- Victoria Beckham's team always denies the best rumors. Blake Lively, apparently, will not be the face of her next campaign for the dress line. [UK Vogue]
- Helena Christensen's photographs of climate change in Peru are being exhibited in London. [BBC]
- The sheikh who had such grand plans for Christian Lacroix when he bid for the company has failed to file key financing guarantees with the bankruptcy judge on time. This jeopardizes the sale of Lacroix, since all the other would-be bidders for the troubled company have dropped out. The sheikh, or anyone else interested in buying the brand, has until December 1 to prove they have the financial wherewithal and the business plans to relaunch the brand. [WWD]
- Lauren Conrad is authoring a book on style. Most astoundingly, it'll feature "new and never seen before photos" of the "style icon" — we assumed between the camera crews and the tabloids, her every style move was amply documented. [People]
- Francisco Costa of Calvin Klein dressed Penelope Cruz for the New York premiere of Pedro Almodovar's new movie, Broken Embraces. Says Costa, "I wasn't in the last fitting, and I got pictures of her in the clothes at the hotel room. And they looked like movie stills. She was just wearing the clothes in the hotel room, but it almost felt like Helmut Newton pictures, there was so much of her in the photos." [People]
- Rachel Zoe is hiring. She wants an L.A.-based ad sales exec to "evangelize The Zoe Report as being a leader in the fashion publication/newsletter space." Must have "an entrepreneurial attitude - overcome any obstacle, creative, willing to be an evangelist for a new product." Is she starting a business or founding a cult? [Fashionista]
- Leighton Meester, on the cover of UK Glamour this month, has some fashion advice for Blair Waldorf. We hate when actors do that; can you imagine Leonard Nimoy telling Spock to, you know, loosen up a little? Why must actors constantly remind us that they are acting? It's so meta. Anyway, she'd like her to put her hairbands on differently. Meester also says, "I actually think I'm prettier without makeup." Which puts her in the solid majority of women. [People]
- J.C. Penney is going to stop printing such big catalogs, because most people shop online now. [NBC]
- Russell Athletic closed a factory in Honduras when its 1,200 workers voted to unionize in 2008. Now, because of pressure from college anti-sweatshop groups that persuaded universities to drop Russell products, the company has announced that the employees will be rehired. The new Honduras factory where they will work will be unionized, and Russell has agreed not to fight unionization at its seven other plants in the country. [NYTimes]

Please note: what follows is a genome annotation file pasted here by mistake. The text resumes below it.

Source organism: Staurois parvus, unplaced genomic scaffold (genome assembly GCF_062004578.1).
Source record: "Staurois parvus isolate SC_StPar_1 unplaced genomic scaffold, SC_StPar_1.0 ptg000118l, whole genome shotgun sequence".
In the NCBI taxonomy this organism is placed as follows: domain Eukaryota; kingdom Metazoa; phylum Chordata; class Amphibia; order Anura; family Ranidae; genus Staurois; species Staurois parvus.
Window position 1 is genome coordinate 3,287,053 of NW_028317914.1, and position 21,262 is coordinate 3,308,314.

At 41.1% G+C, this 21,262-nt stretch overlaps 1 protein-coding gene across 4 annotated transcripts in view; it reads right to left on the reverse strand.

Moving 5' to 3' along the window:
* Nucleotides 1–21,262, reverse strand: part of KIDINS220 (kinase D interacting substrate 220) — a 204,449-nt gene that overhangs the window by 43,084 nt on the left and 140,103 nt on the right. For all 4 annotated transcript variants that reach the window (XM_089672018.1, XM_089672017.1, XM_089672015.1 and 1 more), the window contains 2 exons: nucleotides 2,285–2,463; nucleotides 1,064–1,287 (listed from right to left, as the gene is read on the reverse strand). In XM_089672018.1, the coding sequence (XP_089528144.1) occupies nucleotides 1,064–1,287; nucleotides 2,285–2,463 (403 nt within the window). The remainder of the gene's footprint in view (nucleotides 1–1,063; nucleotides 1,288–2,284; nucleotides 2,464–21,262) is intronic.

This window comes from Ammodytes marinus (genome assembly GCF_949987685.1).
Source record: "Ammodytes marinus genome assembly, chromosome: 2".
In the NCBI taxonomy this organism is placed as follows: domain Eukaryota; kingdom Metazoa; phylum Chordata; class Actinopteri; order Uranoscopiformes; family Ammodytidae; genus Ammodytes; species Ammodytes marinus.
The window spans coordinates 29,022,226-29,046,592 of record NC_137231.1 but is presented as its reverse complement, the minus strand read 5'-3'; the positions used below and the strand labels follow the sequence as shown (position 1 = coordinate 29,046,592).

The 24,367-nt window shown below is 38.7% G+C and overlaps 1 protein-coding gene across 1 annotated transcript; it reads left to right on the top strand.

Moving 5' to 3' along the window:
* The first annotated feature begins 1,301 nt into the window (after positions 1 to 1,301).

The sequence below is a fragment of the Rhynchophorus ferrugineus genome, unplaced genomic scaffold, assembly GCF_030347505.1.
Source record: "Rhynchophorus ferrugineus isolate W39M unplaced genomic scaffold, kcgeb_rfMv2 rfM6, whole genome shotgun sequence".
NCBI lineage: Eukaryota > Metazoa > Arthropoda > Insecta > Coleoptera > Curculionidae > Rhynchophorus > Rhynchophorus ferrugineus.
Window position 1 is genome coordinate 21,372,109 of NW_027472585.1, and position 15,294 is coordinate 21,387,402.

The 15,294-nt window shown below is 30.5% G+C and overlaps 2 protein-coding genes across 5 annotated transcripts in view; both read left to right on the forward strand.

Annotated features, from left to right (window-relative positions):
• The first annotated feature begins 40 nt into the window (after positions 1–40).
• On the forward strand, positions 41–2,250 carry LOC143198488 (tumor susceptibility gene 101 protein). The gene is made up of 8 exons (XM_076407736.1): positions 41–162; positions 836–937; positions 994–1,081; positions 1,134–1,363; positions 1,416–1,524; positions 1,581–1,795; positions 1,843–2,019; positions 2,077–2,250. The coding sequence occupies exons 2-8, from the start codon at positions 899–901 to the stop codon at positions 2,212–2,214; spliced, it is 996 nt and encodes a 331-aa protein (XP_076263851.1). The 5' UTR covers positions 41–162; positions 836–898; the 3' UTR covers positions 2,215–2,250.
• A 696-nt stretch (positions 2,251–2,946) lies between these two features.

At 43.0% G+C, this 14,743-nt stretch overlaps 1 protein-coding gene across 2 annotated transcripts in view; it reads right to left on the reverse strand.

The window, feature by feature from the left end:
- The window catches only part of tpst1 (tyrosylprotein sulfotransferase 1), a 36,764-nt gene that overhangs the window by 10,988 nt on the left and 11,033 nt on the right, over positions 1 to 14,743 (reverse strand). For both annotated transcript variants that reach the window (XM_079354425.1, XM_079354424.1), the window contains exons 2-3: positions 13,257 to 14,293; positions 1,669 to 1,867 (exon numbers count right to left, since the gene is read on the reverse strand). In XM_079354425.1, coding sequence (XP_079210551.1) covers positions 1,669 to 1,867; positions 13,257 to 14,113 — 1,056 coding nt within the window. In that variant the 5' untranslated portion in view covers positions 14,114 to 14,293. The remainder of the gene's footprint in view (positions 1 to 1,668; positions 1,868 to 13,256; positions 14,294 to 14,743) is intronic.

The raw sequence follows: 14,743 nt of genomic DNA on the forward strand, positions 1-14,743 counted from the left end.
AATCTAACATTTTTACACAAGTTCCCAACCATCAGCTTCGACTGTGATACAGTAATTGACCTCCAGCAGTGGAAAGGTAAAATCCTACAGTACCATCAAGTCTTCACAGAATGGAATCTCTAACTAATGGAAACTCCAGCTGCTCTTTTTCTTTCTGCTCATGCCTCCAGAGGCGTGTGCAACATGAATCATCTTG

- Model Karlie Kloss played ping pong against pro Wally Green. And won. The girl is unstoppable. [Style.com]
- After hearing that Gemma Ward planned to return to modeling in the new year, FrostFrench — Sadie Frost and Jemima French's London-based label — has announced it would like her to be the face of their next campaign. Right now, before she (presumably) gets down to her fighting weight again. This is like when a boy asks you out in front of the whole school, only FrostFrench is doing it in front of the whole Internet, and it smacks of a publicity stunt. Just, no. [Fashionista]
- Chanel Iman suggested to the Victoria's Secret stylist that they bedazzle her name on the back of the t-shirt she wears in one look for the show. [InStyle]
- Former Abercrombie & Fitch model Brad Greiner confirmed that the company recompenses its models pretty terribly: although Bruce Weber's images of Greiner were splashed all over national billboards, in-store displays, and even shopping bags, he made only $500 a day. The shoot lasted two days. That's not quite American Apparel-bad, but it's close. With runway work already pro bono, lookbook bookings suddenly a status symbol, and editorial work also unpaid, will campaigns be next to tell models it's worth it for the 'exposure'? Abercrombie has underpaid its campaign models for years, but other successful fashion companies might, in these straitened times, try applying its business model. [StyleSectionLA]
- An Australian fashion editor who bought a pair of Versace sandals and then had the heel quickly break off of one is pissed because when she sent the shoes to Milan for repair, they were returned with instructions for her to deal with the Australian Versace stores. There are no longer any Australian Versace stores, because the company closed them. [News.com.au]
- The U.S. Polo Association is suing Polo Ralph Lauren for allegedly blocking its efforts to license its trademarks for a line of fragrances. [WWD]
- Burberry is looking to open 21 stores in India through a partnership deal with a local company. Indians spent about £2 billion on luxury goods last year. [ToL]
Re the less make up thing: I was never taught by my mother to apply makeup and I have never really made the effort to learn. Now thirty-one, I feel increase pressure to start wearing makeup to hide the fact that I'm aging slightly, but I still do not know how to apply it. Was thinking about getting a makeover at MAC, but I am still of the opinion that when I wear makeup, I look awful.
I know some women who wake up two hours before they are due in to work to 'put on their face'. I woke up 8:10 this morning, had to be at work at 8:30. Jumped in the shower, threw on my clothes, applied a bit of moisturizer to my face, ran my fingers through my hair (afro), grabbed my bag and made it to work in 20 minutes. I want to look polished, but I don't want to put in the effort to make it so.
And then I wonder, why is this even an issue? Shouldn't I be out marching for world peace or something?